# Show that the value of a definite integral is unity

$$\int_2^4\frac{\sqrt{\log(9-x)}}{\sqrt{\log(9-x)}+\sqrt{\log(3+x)}}dx=1$$

• In general: $\int_2^4 \frac{f(x)}{f(x)+f(6-x)}\,dx=1$. Commented Nov 10, 2011 at 5:22
• why is this the case? Commented Nov 10, 2011 at 5:26
• I posted an answer below. Commented Nov 10, 2011 at 5:50

We show that $I=\int_2^4 \frac{f(x)}{f(x)+f(6-x)}\,dx$ equals $1$, where $f(x)=\sqrt{\log(9-x)}$.

Proof. By making a substitution $y=6-x$, we get $$I=\int_4^2 -\frac{f(6-y)}{f(y)+f(6-y)}\,dy=\int_2^4 \frac{f(6-y)}{f(y)+f(6-y)}\,dy.$$

Therefore \begin{align*}2I&=\int_2^4 \frac{f(x)}{f(x)+f(6-x)}dx+\int_2^4 \frac{f(6-y)}{f(y)+f(6-y)}dy\\ &=\int_2^4 \frac{f(x)}{f(x)+f(6-x)}dx+\int_2^4 \frac{f(6-x)}{f(x)+f(6-x)}dx=\int_2^4 1\,dx =2.\end{align*}

Edit. In the last part, $y$ is a dummy variable and can be changed to $x$ or any other variable you like.

Edit2. If you don't like the same $x$ being used, you could use another variable, say $s$, so that with two substitutions \begin{align*}2I&=\int_2^4 \frac{f(x)}{f(x)+f(6-x)}dx+\int_2^4 \frac{f(6-y)}{f(y)+f(6-y)}dy\\ &=\int_2^4 \frac{f(s)}{f(s)+f(6-s)}ds+\int_2^4 \frac{f(6-s)}{f(s)+f(6-s)}ds=\int_2^4 1\,ds =2.\end{align*}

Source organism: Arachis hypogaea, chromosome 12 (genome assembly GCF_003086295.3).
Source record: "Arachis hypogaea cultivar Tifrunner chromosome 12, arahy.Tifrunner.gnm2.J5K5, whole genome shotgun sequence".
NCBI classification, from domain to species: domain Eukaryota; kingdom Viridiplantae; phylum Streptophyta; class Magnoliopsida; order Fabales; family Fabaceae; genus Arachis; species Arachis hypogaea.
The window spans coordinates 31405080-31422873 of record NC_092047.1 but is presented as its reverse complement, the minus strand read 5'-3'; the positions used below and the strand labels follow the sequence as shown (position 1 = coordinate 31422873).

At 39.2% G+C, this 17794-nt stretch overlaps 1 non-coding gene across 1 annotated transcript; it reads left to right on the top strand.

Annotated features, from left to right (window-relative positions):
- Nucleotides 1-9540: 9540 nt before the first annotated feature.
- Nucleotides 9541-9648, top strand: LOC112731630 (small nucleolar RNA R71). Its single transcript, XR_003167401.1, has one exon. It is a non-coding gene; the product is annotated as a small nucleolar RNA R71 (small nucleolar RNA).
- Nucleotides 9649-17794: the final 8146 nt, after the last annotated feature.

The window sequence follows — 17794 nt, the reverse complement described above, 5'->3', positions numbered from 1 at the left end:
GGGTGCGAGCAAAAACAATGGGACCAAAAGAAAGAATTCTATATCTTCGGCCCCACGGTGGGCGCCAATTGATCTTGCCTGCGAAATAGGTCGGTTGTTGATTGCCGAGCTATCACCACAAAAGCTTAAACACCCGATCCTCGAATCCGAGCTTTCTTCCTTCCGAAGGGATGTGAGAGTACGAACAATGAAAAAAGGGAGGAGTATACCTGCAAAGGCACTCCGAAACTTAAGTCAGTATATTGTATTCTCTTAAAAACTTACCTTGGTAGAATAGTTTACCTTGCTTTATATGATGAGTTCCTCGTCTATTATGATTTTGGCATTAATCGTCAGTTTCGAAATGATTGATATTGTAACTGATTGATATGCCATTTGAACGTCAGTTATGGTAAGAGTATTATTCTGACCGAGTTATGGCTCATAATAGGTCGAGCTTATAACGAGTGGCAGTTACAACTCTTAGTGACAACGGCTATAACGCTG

• how did f(6-y) become f(6-x) in the numerator of the second integrand on the last line? Commented Nov 10, 2011 at 5:50
• Because $y$ is a dummy variable; please see my edited comment. Commented Nov 10, 2011 at 5:53
• Wow, thank you. can I ask, conceptually, why this is true for all integrable f(x)'s? Commented Nov 10, 2011 at 15:18
• As Dinesh points out, $g(x)=\frac{f(x)}{f(x)+f(6-x)}$ satisfies $g(x)+g(6-x)=1$ (more generally, $g(x)+g(a-x)=b$ where $a$ and $b$ are constants); this is the condition where you can use this integration trick. Commented Nov 10, 2011 at 15:33

$\int^a_b f(x)\,dx$ = $\int^a_b f(a+b-x)\,dx$ We can prove this by changing the dummy variable x to a+b-x, we get the integrand as $-f(a+b-x)\,dx$ and by changing the limits accordingly with $a+b-b$ and $a+b-a$, i.e. Now the integral becomes $-\int^b_af(a+b-x)dx$=$\int^a_b f(a+b-x)dx$

The function given in the question satisfies the property that $f(x)+f(6-x)=1$. Let the integral be $I$ then $2I= \int^a_b f(x)\,dx+ \int^a_b f(a+b-x)dx=\int^a_b f(x)+f(a+b-x)\,dx=\int^a_b\,dx=a-b$, In your case $a-b=2$, hence $2I=2$. So $I=1$.